Four Times Current Efficiency for Converting Waste Heat to Electricity

In experiments involving a different new technology, thermal diodes, Peter Hagelstein (MIT) worked with Yan Kucherov, now a consultant for the Naval Research Laboratory, and coworkers to demonstrate efficiency as high as 40 percent of the Carnot Limit. Moreover, the calculations show that this new kind of system could ultimately reach as much as 90 percent of that ceiling. Current commercial thermoelectric devices only achieve about one-tenth of the Carnot limit.

Hagelstein, Wu and others started from scratch rather than trying to improve the performance of existing devices. They carried out their analysis using a very simple system in which power was generated by a single quantum-dot device — a type of semiconductor in which the electrons and holes, which carry the electrical charges in the device, are very tightly confined in all three dimensions. By controlling all aspects of the device, they hoped to better understand how to design the ideal thermal-to-electric converter.

Hagelstein says that with present systems it’s possible to efficiently convert heat into electricity, but with very little power. It’s also possible to get plenty of electrical power — what is known as high-throughput power — from a less efficient, and therefore larger and more expensive system. “It’s a tradeoff. You either get high efficiency or high throughput,” says Hagelstein. But the team found that using their new system, it would be possible to get both at once, he says.

A key to the improved throughput was reducing the separation between the hot surface and the conversion device. A recent paper by MIT professor Gang Chen reported on an analysis showing that heat transfer could take place between very closely spaced surfaces at a rate that is orders of magnitude higher than predicted by theory. The new report takes that finding a step further, showing how the heat can not only be transferred, but converted into electricity so that it can be harnessed.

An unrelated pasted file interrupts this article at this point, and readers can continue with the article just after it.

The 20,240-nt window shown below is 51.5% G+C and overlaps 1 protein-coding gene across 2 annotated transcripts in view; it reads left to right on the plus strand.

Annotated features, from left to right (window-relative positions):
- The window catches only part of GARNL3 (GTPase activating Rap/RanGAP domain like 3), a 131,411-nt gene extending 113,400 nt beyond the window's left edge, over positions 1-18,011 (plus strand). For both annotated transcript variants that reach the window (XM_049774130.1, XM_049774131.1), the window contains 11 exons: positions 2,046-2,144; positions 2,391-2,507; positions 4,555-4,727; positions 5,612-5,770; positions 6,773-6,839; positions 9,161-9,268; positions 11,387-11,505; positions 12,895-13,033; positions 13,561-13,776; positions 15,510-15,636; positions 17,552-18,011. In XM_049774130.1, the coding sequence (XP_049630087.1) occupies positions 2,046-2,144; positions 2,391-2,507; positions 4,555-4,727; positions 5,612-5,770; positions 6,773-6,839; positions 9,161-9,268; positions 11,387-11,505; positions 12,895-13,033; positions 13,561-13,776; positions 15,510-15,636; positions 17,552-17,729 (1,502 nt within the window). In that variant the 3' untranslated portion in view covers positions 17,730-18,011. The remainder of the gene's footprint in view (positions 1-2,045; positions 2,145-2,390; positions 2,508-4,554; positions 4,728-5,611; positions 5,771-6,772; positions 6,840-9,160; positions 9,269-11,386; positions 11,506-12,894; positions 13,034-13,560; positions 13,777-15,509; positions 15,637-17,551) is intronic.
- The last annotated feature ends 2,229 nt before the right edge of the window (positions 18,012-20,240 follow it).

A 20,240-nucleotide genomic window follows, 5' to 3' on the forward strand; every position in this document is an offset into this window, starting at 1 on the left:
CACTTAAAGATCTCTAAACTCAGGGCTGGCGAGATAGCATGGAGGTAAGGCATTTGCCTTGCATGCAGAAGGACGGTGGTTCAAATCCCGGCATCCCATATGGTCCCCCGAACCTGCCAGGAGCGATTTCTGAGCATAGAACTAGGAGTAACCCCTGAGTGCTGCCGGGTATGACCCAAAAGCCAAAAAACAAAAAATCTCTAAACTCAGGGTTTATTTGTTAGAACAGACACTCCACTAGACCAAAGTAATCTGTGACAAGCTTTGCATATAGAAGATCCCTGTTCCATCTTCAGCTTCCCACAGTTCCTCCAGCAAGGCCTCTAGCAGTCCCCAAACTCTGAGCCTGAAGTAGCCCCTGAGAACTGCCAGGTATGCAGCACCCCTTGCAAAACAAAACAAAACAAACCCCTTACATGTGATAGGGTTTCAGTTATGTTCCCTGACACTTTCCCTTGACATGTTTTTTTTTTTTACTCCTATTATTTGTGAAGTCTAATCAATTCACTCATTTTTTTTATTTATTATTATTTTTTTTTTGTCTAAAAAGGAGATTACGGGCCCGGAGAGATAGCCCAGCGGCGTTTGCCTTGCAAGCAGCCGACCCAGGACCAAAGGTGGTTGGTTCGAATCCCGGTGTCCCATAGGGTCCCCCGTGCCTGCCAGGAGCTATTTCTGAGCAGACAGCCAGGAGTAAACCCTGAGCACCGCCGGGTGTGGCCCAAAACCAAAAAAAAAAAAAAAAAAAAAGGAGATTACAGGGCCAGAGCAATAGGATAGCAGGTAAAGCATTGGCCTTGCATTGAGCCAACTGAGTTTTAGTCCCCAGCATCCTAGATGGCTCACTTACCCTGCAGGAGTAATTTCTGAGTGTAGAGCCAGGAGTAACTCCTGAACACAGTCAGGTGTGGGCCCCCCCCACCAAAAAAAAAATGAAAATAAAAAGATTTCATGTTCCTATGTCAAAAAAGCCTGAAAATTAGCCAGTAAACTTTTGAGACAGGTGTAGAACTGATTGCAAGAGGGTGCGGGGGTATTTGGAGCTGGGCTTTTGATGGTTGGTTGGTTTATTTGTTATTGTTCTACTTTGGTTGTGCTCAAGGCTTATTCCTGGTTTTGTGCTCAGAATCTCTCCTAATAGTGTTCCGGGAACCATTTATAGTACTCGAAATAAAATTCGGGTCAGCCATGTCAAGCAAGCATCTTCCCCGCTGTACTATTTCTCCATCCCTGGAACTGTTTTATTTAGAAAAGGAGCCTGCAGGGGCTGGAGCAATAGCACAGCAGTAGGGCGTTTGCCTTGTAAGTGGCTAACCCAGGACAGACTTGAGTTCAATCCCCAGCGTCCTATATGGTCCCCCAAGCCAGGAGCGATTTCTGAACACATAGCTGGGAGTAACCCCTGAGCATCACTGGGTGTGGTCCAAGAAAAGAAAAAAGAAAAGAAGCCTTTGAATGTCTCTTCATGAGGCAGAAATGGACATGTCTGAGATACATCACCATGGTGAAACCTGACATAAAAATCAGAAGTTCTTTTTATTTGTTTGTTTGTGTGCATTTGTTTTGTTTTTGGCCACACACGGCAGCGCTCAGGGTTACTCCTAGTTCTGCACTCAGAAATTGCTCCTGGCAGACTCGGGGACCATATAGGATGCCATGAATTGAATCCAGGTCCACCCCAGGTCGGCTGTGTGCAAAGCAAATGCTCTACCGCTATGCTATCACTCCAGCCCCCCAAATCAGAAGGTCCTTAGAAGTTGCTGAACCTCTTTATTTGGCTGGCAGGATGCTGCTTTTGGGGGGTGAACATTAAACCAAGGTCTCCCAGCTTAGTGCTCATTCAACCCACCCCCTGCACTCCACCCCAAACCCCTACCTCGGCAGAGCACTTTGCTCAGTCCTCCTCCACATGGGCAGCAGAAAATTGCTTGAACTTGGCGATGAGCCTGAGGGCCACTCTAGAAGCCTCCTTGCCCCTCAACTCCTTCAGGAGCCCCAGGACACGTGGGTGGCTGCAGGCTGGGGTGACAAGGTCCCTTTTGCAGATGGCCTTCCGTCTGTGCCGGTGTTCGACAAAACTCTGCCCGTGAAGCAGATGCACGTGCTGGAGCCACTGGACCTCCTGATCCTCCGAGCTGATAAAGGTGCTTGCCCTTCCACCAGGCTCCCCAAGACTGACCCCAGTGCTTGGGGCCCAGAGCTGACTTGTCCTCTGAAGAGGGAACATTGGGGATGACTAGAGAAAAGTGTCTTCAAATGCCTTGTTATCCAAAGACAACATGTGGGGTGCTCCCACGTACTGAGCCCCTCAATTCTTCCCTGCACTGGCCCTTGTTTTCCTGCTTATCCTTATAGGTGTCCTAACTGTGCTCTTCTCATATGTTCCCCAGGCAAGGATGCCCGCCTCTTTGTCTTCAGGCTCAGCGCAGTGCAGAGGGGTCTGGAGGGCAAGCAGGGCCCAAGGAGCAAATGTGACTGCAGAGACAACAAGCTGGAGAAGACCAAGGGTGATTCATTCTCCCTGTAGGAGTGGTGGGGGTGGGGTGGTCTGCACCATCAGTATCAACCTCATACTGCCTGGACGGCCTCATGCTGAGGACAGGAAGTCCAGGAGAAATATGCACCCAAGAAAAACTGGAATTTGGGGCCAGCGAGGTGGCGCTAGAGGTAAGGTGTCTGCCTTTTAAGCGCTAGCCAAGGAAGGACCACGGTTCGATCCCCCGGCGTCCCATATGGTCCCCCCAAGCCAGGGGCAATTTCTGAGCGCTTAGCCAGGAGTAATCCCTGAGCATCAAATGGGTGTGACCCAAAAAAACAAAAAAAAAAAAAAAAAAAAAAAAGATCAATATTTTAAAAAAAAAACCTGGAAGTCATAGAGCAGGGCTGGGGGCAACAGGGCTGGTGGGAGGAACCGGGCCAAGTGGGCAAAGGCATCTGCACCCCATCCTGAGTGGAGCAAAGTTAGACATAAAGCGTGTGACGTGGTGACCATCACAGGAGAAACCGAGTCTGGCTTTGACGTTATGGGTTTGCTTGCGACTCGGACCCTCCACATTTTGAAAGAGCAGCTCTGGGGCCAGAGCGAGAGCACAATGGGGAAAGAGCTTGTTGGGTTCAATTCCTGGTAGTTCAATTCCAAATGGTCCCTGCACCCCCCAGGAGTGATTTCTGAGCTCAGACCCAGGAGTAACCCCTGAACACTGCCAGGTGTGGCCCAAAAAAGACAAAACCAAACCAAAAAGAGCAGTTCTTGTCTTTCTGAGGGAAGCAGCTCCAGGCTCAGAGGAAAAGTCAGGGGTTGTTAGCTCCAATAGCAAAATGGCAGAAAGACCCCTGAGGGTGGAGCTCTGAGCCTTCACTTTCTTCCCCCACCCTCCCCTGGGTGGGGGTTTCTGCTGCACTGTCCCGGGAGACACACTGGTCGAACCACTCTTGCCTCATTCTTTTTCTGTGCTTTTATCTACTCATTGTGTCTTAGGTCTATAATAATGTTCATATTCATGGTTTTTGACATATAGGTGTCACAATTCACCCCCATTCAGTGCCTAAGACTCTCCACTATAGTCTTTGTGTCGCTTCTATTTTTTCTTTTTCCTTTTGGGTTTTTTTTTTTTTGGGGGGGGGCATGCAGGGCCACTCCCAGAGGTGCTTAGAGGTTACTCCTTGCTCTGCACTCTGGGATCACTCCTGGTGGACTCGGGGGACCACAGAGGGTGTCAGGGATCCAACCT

A company called MTPV Corp. (for Micron-gap Thermal Photo-Voltaics), founded by Robert DiMatteo SM ’96, MBA ‘06, is already working on the development of “a new technology closely related to the work described in this paper,” Hagelstein says.

Micron gap thermal photovoltaics was covered here in January, 2009

The 1000 times greater heat transfer was covered here at the end of July, 2009

DiMatteo says he hopes eventually to commercialize Hagelstein’s new idea. In the meantime, he says the technology now being developed by his company, which he expects to have on the market next year, could produce a tenfold improvement in throughput power over existing photovoltaic devices, while the further advance described in this new paper could make an additional tenfold or greater improvement possible. The work described in this paper “is potentially a major finding,” he says.

DiMatteo says that worldwide, about 60 percent of all the energy produced by burning fuels or generated in powerplants is wasted, mostly as excess heat, and that this technology could “make it possible to reclaim a significant fraction of that wasted energy.”